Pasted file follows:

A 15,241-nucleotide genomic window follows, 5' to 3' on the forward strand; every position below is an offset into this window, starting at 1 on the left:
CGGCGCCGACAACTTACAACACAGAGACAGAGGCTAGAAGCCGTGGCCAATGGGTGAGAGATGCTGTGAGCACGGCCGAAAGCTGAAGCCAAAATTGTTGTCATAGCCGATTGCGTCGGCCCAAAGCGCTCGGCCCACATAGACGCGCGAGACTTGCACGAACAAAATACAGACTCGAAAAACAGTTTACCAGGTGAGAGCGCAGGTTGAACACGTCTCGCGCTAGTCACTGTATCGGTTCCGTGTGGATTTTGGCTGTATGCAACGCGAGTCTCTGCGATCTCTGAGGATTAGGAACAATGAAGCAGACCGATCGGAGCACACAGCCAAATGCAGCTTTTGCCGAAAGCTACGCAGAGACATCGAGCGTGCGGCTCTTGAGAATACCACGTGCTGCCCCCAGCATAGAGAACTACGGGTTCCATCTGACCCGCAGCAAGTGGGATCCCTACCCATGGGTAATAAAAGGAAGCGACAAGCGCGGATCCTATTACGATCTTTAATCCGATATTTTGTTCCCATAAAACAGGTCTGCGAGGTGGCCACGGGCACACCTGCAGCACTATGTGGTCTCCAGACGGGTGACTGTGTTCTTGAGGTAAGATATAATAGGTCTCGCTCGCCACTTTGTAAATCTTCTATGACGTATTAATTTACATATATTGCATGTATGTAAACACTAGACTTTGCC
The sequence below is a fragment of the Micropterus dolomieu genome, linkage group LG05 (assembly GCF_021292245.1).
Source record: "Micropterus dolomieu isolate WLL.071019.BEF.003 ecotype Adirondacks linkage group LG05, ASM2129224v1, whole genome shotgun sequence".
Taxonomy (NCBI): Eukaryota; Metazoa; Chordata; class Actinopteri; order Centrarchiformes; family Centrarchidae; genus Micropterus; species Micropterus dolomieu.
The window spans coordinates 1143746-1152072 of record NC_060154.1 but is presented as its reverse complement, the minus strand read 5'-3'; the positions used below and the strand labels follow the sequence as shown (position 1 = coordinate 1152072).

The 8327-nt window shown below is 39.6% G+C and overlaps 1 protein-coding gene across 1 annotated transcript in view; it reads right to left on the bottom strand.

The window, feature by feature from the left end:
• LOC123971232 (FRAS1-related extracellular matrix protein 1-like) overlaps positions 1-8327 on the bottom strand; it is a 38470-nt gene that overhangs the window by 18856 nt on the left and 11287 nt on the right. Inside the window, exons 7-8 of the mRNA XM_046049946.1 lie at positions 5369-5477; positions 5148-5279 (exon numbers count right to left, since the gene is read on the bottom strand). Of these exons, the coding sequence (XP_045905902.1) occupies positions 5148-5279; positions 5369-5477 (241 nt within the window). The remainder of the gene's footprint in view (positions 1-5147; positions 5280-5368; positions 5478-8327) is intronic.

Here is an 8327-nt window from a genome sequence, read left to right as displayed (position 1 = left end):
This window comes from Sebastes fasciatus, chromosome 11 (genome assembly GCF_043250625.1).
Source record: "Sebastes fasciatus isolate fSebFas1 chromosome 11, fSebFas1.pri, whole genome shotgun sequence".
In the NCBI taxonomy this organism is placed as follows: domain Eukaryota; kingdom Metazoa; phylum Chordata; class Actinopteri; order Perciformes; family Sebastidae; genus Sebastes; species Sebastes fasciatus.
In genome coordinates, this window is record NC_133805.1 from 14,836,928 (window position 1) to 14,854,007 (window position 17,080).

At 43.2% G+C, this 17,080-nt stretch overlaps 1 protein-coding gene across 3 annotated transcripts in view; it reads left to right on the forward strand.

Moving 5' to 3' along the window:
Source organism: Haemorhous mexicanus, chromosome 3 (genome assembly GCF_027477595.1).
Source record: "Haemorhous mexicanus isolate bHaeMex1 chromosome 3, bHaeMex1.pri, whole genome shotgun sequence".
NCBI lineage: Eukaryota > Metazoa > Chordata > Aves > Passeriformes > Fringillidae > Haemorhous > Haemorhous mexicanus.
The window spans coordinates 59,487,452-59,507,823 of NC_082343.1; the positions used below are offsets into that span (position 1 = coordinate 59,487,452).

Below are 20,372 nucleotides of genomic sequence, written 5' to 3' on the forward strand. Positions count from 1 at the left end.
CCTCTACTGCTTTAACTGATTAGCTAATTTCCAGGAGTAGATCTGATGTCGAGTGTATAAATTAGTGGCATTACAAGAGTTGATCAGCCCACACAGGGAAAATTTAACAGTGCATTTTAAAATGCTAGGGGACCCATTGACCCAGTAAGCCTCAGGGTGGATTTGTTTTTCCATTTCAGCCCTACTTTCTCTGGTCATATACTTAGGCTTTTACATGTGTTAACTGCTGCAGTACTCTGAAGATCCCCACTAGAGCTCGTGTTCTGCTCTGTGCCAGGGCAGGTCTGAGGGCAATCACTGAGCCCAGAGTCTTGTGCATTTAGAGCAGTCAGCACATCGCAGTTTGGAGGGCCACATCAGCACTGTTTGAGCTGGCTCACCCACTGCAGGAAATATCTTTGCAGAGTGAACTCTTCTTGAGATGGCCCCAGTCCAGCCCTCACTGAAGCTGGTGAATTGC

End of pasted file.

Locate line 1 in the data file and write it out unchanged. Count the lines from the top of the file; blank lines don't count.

A 15,241-nucleotide genomic window follows, 5' to 3' on the forward strand; every position below is an offset into this window, starting at 1 on the left: